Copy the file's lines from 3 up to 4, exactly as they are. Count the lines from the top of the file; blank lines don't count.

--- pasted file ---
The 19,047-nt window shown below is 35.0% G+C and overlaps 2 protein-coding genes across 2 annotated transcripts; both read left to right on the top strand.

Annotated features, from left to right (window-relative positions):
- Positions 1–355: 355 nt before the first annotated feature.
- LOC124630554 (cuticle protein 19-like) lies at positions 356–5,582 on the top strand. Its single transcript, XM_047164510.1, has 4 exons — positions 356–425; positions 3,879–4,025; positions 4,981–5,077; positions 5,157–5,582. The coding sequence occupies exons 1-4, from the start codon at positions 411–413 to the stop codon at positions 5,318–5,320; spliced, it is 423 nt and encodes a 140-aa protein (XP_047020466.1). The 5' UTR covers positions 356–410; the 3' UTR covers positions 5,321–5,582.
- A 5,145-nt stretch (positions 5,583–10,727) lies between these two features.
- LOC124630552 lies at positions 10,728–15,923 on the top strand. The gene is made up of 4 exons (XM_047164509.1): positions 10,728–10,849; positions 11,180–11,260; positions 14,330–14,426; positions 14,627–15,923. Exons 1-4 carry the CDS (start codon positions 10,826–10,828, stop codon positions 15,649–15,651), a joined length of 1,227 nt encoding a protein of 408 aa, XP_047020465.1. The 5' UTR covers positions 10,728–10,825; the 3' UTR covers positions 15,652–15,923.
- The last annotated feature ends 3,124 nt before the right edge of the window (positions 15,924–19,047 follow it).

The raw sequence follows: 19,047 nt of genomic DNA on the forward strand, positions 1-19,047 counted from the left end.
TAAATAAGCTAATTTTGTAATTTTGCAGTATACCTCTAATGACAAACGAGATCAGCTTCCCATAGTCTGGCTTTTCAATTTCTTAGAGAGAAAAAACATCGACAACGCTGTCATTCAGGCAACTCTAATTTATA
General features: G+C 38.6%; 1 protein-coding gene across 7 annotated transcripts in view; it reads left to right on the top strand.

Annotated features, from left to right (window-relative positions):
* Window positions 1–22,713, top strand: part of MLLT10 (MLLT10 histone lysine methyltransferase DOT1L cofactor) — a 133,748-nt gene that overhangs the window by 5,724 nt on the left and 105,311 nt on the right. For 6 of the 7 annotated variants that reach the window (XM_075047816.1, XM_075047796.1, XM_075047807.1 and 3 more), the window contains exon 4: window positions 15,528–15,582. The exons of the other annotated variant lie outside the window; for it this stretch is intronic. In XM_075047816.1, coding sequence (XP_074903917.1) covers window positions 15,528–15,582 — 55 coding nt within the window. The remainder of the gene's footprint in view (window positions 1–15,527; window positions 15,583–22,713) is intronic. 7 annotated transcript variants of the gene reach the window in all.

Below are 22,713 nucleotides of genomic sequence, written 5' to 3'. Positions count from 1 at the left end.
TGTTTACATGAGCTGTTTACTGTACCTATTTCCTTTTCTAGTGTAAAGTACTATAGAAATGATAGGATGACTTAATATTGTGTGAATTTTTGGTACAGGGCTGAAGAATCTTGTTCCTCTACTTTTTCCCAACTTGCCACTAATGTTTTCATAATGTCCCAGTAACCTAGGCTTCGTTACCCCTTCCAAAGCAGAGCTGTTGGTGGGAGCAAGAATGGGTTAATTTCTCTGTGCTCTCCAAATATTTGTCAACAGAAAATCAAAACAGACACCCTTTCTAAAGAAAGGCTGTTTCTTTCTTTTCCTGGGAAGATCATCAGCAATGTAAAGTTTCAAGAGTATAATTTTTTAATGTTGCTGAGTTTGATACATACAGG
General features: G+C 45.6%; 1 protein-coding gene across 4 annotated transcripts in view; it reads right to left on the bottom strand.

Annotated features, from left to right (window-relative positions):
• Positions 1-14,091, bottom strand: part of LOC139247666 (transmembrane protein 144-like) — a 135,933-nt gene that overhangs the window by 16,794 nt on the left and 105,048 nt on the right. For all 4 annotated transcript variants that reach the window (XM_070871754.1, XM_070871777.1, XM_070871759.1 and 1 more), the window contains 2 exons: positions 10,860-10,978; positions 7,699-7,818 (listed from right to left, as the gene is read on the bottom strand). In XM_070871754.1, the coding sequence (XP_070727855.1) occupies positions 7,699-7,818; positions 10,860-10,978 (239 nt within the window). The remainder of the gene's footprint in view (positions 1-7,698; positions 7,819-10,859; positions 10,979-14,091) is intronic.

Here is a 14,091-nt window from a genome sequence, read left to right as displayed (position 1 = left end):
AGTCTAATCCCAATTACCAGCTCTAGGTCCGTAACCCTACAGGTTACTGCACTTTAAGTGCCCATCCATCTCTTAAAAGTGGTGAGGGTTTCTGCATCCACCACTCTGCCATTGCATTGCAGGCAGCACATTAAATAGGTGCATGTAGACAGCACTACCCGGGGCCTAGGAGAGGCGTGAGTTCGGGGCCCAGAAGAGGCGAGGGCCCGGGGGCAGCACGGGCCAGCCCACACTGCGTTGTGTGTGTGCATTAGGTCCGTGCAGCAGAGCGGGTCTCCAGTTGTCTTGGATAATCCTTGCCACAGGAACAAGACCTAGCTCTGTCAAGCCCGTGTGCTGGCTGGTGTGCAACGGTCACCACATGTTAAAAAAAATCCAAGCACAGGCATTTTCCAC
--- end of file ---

- Positions 1–355: 355 nt before the first annotated feature.
- LOC124630554 (cuticle protein 19-like) lies at positions 356–5,582 on the top strand. Its single transcript, XM_047164510.1, has 4 exons — positions 356–425; positions 3,879–4,025; positions 4,981–5,077; positions 5,157–5,582. The coding sequence occupies exons 1-4, from the start codon at positions 411–413 to the stop codon at positions 5,318–5,320; spliced, it is 423 nt and encodes a 140-aa protein (XP_047020466.1). The 5' UTR covers positions 356–410; the 3' UTR covers positions 5,321–5,582.